Into a rain-filled room

Red showed no sign of going green, and the streetscape was slow to inspire. I felt my vision narrow and my grip tighten on the wheel. Expletives surged toward my voice box. Just in the nick of time, Rachael shed some much-needed light on that view of taco shacks and gas-n-sips.

A few choice words on the Zuni kiva, a place devoted to worship of an earlier world, were all it took to blow apart that twisted urban reality. She explained that adherents entered the kiva’s round embrace through a tiny, roof-top opening, all in the name of inducing a sense of rebirth. Known as the “rain-filled room,” the kiva symbolized the lower worlds from which the Zuni came to the earth’s surface. Worship complete, the same small entrance recycled the people to the upper world. A smile returned to my face, and my grip softened as the light turned. We were back on the road and back on track. Far off, the San Rafael Swell beckoned.

The path through central Utah’s Mussentuchit Badlands and the Moroni Slopes actually passes much more easily than the long highway miles leading to them. Not generally known for their road building, the miners of the uranium boom had actually been kind to the dirt spurs leading to Cable Canyon. Drifting over occasional washboard and an infrequent wash-out, we journeyed dozens of miles from the last patch of asphalt and hundreds from the nearest gas-n-sip.

That forgotten desert corner revealed itself in typical badlands fashion, sandstone escarpments jutting above alien grays and reds. And as they eased on, those deceptive slopes began to reveal a boon. At the edge of the Moroni, an impressive canyon complex yawned.

Dropping into Cable Canyon began with a squeeze through the tight confines of “the Slide,” a steep incline laden with brush and silt. With every step and trip downwards, the Moroni Slopes slipped behind the curtain of hundreds of feet of sheer sandstone. With every step, a flashing “no exit” sign blipped in my mind.

The sensation was complete after a mandatory 30-foot rappel. We had entered the hole. The canyon’s back-door presented the only hope of making it back to the world of asphalt.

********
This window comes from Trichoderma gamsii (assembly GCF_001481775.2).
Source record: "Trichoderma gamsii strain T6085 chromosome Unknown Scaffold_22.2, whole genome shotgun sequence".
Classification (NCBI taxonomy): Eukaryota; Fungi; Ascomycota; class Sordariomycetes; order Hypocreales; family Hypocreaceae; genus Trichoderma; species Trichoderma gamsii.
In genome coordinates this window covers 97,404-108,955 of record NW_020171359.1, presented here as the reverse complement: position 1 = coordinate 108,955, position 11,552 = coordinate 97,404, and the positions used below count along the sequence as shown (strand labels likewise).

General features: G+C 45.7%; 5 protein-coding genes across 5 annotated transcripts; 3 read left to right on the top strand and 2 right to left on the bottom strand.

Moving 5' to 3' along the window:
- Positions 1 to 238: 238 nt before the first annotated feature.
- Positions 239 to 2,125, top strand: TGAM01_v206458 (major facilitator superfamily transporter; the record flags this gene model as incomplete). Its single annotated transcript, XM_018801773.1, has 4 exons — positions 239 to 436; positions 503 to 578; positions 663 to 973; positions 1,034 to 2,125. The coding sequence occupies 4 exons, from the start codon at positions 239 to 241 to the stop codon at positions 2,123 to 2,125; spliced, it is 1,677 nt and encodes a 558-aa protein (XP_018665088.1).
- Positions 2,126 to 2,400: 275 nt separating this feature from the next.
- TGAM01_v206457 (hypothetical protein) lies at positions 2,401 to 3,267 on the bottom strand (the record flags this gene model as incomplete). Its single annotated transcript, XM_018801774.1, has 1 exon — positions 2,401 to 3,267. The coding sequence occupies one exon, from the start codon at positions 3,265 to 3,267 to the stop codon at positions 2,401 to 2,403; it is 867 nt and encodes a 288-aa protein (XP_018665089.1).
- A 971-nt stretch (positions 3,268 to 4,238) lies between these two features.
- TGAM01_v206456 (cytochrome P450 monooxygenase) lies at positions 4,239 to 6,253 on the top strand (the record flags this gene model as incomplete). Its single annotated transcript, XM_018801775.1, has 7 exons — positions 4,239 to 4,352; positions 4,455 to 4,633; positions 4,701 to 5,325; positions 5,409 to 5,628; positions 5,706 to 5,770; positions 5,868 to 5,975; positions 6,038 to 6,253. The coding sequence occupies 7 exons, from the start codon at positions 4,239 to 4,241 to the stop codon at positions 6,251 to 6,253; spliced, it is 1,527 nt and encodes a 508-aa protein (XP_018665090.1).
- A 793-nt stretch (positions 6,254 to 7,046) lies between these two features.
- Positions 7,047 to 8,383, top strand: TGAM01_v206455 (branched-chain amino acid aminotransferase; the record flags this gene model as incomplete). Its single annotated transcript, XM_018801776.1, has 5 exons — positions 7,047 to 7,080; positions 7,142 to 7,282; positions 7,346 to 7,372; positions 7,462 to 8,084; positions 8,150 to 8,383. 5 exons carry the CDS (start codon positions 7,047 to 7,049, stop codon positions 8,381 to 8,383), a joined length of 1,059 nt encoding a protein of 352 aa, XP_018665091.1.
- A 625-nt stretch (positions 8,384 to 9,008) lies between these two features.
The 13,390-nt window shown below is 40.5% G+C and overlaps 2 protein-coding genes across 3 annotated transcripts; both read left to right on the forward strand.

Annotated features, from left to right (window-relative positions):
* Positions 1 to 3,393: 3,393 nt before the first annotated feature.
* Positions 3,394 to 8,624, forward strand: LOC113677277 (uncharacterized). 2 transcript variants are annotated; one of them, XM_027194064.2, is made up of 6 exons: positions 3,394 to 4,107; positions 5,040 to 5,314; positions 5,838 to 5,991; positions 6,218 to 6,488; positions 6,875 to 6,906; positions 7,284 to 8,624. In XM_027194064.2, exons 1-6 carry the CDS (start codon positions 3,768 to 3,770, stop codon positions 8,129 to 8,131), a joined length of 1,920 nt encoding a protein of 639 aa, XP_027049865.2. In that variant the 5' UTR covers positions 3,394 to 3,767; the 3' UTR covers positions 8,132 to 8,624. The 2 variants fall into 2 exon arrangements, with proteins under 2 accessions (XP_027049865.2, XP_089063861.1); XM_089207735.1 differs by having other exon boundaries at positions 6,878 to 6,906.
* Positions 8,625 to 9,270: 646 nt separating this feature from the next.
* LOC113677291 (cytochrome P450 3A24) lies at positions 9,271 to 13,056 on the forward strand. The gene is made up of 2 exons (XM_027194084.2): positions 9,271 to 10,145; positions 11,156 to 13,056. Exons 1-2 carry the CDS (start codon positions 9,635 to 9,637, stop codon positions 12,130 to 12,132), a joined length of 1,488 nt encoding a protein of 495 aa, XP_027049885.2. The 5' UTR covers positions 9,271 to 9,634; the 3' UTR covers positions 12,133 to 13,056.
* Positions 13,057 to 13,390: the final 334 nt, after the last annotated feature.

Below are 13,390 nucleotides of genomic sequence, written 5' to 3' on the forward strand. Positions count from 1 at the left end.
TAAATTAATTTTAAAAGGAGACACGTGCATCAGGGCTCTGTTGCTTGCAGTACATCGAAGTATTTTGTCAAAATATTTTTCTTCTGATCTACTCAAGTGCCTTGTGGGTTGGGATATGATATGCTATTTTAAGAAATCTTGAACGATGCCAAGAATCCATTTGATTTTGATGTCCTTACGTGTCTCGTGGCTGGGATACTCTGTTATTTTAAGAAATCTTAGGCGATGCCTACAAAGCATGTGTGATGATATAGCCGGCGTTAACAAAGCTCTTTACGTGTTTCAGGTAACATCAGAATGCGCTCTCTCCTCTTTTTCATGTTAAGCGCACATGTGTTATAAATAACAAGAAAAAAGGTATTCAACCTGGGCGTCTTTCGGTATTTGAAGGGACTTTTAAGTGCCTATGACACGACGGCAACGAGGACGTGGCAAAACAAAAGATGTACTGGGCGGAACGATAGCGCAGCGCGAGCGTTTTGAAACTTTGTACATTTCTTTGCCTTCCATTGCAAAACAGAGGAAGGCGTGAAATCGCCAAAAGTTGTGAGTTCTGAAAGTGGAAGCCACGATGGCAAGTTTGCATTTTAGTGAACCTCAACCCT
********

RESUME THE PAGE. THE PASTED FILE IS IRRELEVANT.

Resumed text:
Journeying through the Slide, we submitted to tight, rough places narrowly squeezing our packs and shoulders through the confines of the rock. A sliver of blue sky and occasional wisp of cloud loomed high above, bearing witness to our slow progress.

The squeeze through the Slide eventually relaxed, opening wide and greeting us with a broad valley laced with a maze of shallow washes. Bumps of sandstone rested below as a fortress of tall walls closed us in this unexpected sanctuary. Temporarily lost, we opted to spend the night in that open section. In the remaining daylight, we gazed on walls worn smooth by thousand-year-old drips. Our ears followed the movement of winds as they danced across cliffs, through washes and over petrified sand dunes.

With adequate food and water, we could have remained forever sealed in that rare slice of desert and uniquely lonely corner of the world. Unfortunately, the area’s only sustenance rested on our backs. With that in mind and the dawning of a fresh day, it was time to come unstuck, time to find our way out the labyrinth’s other end.

Leaving some of our course to chance, we stumbled upon the exit canyon. The path out of that inner room also tightened to a squeeze and made for slow but involving progress. Where the Slide had been rough and tumble, the exit was one of the most magnificent canyons in the Swell. A long black thread curling through stone, an endlessly twisting narrow canyon shuttled us out.

Scrambling over chockstones, working past giant falls and tip-toeing across calm pools frozen in the canyon’s depths, Rachael and I inched our way through the belly of the earth, gradually making a return to the surface.

The loop closed as we stepped back onto the Moroni. Standing on those slopes, it became clear that something beyond an adventure in tight places had dawned on this journey. And as we made our way back home, the Moroni, Mussentuchit and even the interstate carried different hues. Many hours later, back at a stop light and staring out at taco shacks and gas-n-sips, the sensation was complete. The knot had been cut. Red quickly turned to green. Our “rain-filled room” had started to work its magic.

– Will Sands